Revolutionising the "Manta Tow" technique of reef assessment
Home to a large number of marine animal species, coral reefs are unique, fragile and are in danger from global warming, pollution, overfishing and boat traffic. A comprehensive understanding of the current and future of the reef requires the collection of data using techniques such as the 'Manta Tow'. This methodology requires a snorkel diver (observer) to be towed at a constant speed behind a boat. The observer makes a visual assessment of specific variables during each two-minute session, manually recording this data on a sheet attached to the manta board.
This technique is used for a broad-scale assessment of large areas of reef and can provide an estimation of the distribution of marine organisms. However, it relies on human snorkelers, which limits its scaleability as it is relatively slow (survey rate of two knots), labour-intensive, constrained to shallow reefs (<10-15m depth) and daytime hours. Technology can greatly enhance its accuracy and efficiency.
A towed-underwater glider system
CSIRO's Scientists from Data61's Cyber Physical Systems and Oceans and Atmosphere are collaborating with BABEL-sbf and the Queensland University of Technology to develop monitoring and communication technologies for the collection of video data in coastal ecosystems, designing models and algorithms that employ the data to recognise important environmental and physiological characteristics of these ecosystems. The CSIRO research is led and sponsored through CSIRO's Active Integrated Matter Future Science Platform.
Currently, the team are developing a towed underwater glider platform for broad-scale coral reef surveys. The platform is equipped with computer vision, accurate underwater geo-location, near real-time communications, and marine vessel autonomy, which can improve the accuracy and latency of broad-scale surveys by orders of magnitude.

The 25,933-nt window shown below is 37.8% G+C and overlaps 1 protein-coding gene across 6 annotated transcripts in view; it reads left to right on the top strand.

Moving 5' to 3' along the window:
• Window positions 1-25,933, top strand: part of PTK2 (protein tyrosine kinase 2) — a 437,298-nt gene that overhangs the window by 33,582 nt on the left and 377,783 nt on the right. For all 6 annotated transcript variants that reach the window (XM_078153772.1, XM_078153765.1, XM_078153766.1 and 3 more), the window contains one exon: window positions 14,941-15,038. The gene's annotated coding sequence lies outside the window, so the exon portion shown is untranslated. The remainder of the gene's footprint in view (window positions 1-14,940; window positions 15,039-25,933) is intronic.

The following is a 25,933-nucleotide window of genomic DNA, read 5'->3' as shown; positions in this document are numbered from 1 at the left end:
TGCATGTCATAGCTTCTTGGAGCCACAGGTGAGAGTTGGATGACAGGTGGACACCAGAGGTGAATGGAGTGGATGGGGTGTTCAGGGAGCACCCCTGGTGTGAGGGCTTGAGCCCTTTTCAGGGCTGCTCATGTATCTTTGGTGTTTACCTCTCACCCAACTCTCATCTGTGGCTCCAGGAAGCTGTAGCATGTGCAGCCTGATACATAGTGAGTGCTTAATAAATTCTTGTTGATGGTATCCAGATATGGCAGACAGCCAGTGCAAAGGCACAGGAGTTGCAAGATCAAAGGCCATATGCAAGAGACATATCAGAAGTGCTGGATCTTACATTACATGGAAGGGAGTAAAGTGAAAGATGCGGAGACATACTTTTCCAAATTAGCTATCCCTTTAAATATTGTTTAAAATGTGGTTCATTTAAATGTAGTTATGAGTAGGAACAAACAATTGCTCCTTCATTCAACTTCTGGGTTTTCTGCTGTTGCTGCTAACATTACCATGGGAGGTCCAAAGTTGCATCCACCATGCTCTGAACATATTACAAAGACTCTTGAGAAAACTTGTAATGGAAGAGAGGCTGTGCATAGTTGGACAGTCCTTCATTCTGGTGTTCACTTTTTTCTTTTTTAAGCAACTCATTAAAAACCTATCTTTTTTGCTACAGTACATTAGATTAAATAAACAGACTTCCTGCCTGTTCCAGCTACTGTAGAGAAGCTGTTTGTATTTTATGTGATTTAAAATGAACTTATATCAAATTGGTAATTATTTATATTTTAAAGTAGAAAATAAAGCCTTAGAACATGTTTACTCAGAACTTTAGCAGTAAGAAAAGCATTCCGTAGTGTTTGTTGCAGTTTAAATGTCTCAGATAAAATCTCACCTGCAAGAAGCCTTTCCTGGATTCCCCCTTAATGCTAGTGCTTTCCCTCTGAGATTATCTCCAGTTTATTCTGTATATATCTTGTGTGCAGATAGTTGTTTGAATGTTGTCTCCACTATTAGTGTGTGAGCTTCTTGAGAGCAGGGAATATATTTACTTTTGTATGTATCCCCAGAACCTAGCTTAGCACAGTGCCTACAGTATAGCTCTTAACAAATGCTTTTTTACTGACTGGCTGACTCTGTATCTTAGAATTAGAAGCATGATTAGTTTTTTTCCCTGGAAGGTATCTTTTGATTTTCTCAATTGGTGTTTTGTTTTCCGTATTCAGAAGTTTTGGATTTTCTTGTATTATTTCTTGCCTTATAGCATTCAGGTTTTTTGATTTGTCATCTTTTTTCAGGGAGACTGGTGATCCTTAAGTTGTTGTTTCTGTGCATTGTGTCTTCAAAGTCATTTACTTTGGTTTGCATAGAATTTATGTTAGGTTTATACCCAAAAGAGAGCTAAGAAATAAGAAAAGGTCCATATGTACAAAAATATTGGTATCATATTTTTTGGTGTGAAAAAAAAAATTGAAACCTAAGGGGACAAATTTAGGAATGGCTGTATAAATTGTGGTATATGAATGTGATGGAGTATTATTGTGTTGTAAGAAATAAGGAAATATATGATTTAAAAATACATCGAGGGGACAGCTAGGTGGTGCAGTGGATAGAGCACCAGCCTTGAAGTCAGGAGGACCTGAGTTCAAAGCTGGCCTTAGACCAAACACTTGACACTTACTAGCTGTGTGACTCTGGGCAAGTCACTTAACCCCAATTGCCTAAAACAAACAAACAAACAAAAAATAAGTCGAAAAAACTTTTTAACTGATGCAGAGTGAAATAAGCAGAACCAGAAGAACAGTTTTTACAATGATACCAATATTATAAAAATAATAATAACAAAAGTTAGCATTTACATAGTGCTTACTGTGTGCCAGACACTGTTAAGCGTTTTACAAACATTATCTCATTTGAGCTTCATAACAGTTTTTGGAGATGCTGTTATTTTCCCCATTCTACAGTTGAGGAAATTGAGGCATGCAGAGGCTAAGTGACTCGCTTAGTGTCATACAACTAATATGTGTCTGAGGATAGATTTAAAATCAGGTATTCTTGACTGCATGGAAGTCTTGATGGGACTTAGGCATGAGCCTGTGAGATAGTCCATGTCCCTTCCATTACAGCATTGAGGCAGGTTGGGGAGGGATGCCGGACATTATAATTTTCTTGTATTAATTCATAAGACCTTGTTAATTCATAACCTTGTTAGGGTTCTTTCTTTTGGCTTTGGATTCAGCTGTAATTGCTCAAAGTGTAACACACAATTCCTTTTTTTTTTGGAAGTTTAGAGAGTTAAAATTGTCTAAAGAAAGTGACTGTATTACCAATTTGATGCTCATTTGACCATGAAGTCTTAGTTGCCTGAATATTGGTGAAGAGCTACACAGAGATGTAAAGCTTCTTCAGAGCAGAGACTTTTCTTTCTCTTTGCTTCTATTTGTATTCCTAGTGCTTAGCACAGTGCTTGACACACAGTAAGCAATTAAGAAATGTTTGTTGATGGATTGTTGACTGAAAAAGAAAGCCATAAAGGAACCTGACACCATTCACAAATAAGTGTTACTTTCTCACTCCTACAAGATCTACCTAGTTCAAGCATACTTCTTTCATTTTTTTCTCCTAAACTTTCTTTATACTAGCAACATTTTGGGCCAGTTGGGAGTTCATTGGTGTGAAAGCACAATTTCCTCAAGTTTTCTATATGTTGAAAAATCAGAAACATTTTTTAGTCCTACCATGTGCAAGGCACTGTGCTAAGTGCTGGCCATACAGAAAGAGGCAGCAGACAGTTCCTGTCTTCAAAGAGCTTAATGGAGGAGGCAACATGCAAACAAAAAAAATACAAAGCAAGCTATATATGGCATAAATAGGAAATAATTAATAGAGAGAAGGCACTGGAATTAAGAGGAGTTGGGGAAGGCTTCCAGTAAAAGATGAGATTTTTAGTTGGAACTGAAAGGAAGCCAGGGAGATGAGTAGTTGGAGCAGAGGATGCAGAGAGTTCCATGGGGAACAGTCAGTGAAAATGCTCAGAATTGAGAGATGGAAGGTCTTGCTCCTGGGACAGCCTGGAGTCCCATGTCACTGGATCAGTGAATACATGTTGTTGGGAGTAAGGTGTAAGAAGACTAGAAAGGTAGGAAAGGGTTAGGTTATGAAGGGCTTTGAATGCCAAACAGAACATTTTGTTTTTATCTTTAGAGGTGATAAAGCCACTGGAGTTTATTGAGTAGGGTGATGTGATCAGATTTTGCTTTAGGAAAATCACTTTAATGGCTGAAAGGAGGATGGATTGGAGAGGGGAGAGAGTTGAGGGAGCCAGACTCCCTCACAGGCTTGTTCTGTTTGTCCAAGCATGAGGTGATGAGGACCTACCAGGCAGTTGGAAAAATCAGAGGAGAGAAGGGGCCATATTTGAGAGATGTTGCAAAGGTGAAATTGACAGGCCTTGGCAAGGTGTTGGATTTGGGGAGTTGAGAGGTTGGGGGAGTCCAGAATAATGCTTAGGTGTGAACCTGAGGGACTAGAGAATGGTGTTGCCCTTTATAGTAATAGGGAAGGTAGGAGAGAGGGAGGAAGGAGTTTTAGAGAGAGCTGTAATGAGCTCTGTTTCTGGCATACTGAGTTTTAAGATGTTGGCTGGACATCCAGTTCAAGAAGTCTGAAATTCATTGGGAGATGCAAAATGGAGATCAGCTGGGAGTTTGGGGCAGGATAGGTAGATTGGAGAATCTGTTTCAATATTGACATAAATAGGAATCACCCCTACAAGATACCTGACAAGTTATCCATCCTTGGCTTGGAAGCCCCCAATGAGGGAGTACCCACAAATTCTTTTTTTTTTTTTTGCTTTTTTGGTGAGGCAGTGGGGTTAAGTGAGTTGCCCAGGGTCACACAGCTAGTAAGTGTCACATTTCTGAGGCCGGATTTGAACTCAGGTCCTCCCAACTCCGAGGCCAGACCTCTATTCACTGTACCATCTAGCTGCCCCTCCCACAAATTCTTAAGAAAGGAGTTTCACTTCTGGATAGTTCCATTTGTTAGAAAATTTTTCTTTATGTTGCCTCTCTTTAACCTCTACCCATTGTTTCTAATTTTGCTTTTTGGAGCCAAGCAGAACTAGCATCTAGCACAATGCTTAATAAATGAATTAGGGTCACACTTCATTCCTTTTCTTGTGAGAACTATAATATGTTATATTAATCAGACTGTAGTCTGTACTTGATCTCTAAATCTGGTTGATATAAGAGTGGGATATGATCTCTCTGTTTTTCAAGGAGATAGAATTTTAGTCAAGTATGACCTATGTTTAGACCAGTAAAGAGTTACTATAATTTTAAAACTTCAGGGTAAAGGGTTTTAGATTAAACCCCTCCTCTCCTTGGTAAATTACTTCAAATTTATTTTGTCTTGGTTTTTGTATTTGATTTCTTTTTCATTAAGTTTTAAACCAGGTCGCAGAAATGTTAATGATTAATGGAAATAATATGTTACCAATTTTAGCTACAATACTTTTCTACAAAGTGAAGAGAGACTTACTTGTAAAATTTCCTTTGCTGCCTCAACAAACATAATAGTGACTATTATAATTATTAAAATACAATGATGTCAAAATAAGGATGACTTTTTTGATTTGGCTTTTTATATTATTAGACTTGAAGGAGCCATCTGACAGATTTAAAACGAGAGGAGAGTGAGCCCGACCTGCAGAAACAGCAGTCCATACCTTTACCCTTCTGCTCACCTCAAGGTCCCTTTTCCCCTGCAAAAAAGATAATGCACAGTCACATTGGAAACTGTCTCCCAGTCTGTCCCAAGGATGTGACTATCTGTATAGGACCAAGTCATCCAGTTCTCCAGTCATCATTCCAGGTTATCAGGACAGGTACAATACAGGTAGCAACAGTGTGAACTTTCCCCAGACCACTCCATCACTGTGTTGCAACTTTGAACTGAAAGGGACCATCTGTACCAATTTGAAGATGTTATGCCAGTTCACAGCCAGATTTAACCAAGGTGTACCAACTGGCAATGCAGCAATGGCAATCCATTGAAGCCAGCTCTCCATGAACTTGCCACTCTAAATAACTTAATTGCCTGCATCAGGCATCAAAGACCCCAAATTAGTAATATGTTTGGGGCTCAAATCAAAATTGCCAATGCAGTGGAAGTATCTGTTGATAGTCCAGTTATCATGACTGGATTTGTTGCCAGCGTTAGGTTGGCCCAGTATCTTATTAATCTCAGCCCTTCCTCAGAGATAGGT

Computer vision in particular has the power to translate huge video datasets collected by the glider into higher-level actionable information, such as species population estimates and spatial coverage. Automated visual classification machine learning algorithms are applied to bypass the time-consuming process of archiving and uploading concise and large video datasets.
The initial glider design must be dragged by a human-operated surface vessel, however, the process can be fully automated when deployed with a long-range autonomous surface vessel such as SailDrone.
Exploration of deeper and more remote environments and mitigation of major threats
This improvement in reef survey capability will translate to major societal and environmental impacts, through better, more accurate, data-driven management of coral reef environments and timely mitigation of their major threats. In addition, our platform will enable exploration of deeper and more remote environments, which will lead to new science and better understanding of coral reef habitats.
Annual GBRMPA-funded diver-based manta operations on the Great Barrier Reef (GBR) average 1.5 hours per day and 73 days per year, covering 50 reefs in a year, or about two per cent of the GBR. A glider, surveying at 4kts and operating six hours in a day, would increase the GBR coverage 6-8 times over the 73 day-per-year-period. In addition to the dramatic coverage improvement, we estimate 10 to 100-fold improvements in target localisation accuracy and 10 to 100-fold improvements in latency of information flows, leading to a faster and more precise response.